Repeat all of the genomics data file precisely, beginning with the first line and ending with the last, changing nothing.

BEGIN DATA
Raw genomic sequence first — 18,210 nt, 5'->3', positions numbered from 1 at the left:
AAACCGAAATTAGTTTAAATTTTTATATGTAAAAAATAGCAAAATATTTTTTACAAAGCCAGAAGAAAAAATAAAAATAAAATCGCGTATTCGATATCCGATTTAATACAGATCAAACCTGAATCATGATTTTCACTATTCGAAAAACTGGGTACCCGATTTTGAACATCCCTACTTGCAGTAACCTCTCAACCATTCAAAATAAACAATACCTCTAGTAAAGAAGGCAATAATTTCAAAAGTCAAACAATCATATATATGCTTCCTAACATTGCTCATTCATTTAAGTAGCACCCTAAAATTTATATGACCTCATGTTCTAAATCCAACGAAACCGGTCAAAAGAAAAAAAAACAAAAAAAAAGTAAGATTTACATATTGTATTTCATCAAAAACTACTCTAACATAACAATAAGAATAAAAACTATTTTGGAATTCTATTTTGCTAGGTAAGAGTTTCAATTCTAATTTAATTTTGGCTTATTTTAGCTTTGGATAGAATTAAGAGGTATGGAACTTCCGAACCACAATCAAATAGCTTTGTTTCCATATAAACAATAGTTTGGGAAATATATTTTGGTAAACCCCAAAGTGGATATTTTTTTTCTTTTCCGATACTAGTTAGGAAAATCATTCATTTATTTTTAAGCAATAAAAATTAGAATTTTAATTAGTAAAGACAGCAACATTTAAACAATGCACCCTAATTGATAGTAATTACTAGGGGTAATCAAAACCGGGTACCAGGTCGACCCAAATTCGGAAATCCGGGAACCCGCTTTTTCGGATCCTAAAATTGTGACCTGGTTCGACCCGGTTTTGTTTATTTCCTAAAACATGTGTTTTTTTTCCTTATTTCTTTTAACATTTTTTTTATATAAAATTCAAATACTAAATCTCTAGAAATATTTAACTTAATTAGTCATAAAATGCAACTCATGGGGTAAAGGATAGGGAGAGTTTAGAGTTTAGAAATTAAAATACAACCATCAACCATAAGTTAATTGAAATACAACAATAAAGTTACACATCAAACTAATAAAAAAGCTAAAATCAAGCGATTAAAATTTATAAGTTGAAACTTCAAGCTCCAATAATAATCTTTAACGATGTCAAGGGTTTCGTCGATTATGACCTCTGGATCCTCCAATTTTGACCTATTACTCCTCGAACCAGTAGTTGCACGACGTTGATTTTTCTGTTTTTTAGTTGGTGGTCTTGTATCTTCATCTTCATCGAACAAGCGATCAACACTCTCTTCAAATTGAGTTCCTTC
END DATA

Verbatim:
Raw genomic sequence first — 18,210 nt, 5'->3', positions numbered from 1 at the left:
AAACCGAAATTAGTTTAAATTTTTATATGTAAAAAATAGCAAAATATTTTTTACAAAGCCAGAAGAAAAAATAAAAATAAAATCGCGTATTCGATATCCGATTTAATACAGATCAAACCTGAATCATGATTTTCACTATTCGAAAAACTGGGTACCCGATTTTGAACATCCCTACTTGCAGTAACCTCTCAACCATTCAAAATAAACAATACCTCTAGTAAAGAAGGCAATAATTTCAAAAGTCAAACAATCATATATATGCTTCCTAACATTGCTCATTCATTTAAGTAGCACCCTAAAATTTATATGACCTCATGTTCTAAATCCAACGAAACCGGTCAAAAGAAAAAAAAACAAAAAAAAAGTAAGATTTACATATTGTATTTCATCAAAAACTACTCTAACATAACAATAAGAATAAAAACTATTTTGGAATTCTATTTTGCTAGGTAAGAGTTTCAATTCTAATTTAATTTTGGCTTATTTTAGCTTTGGATAGAATTAAGAGGTATGGAACTTCCGAACCACAATCAAATAGCTTTGTTTCCATATAAACAATAGTTTGGGAAATATATTTTGGTAAACCCCAAAGTGGATATTTTTTTTCTTTTCCGATACTAGTTAGGAAAATCATTCATTTATTTTTAAGCAATAAAAATTAGAATTTTAATTAGTAAAGACAGCAACATTTAAACAATGCACCCTAATTGATAGTAATTACTAGGGGTAATCAAAACCGGGTACCAGGTCGACCCAAATTCGGAAATCCGGGAACCCGCTTTTTCGGATCCTAAAATTGTGACCTGGTTCGACCCGGTTTTGTTTATTTCCTAAAACATGTGTTTTTTTTCCTTATTTCTTTTAACATTTTTTTTATATAAAATTCAAATACTAAATCTCTAGAAATATTTAACTTAATTAGTCATAAAATGCAACTCATGGGGTAAAGGATAGGGAGAGTTTAGAGTTTAGAAATTAAAATACAACCATCAACCATAAGTTAATTGAAATACAACAATAAAGTTACACATCAAACTAATAAAAAAGCTAAAATCAAGCGATTAAAATTTATAAGTTGAAACTTCAAGCTCCAATAATAATCTTTAACGATGTCAAGGGTTTCGTCGATTATGACCTCTGGATCCTCCAATTTTGACCTATTACTCCTCGAACCAGTAGTTGCACGACGTTGATTTTTCTGTTTTTTAGTTGGTGGTCTTGTATCTTCATCTTCATCGAACAAGCGATCAACACTCTCTTCAAATTGAGTTCCTTC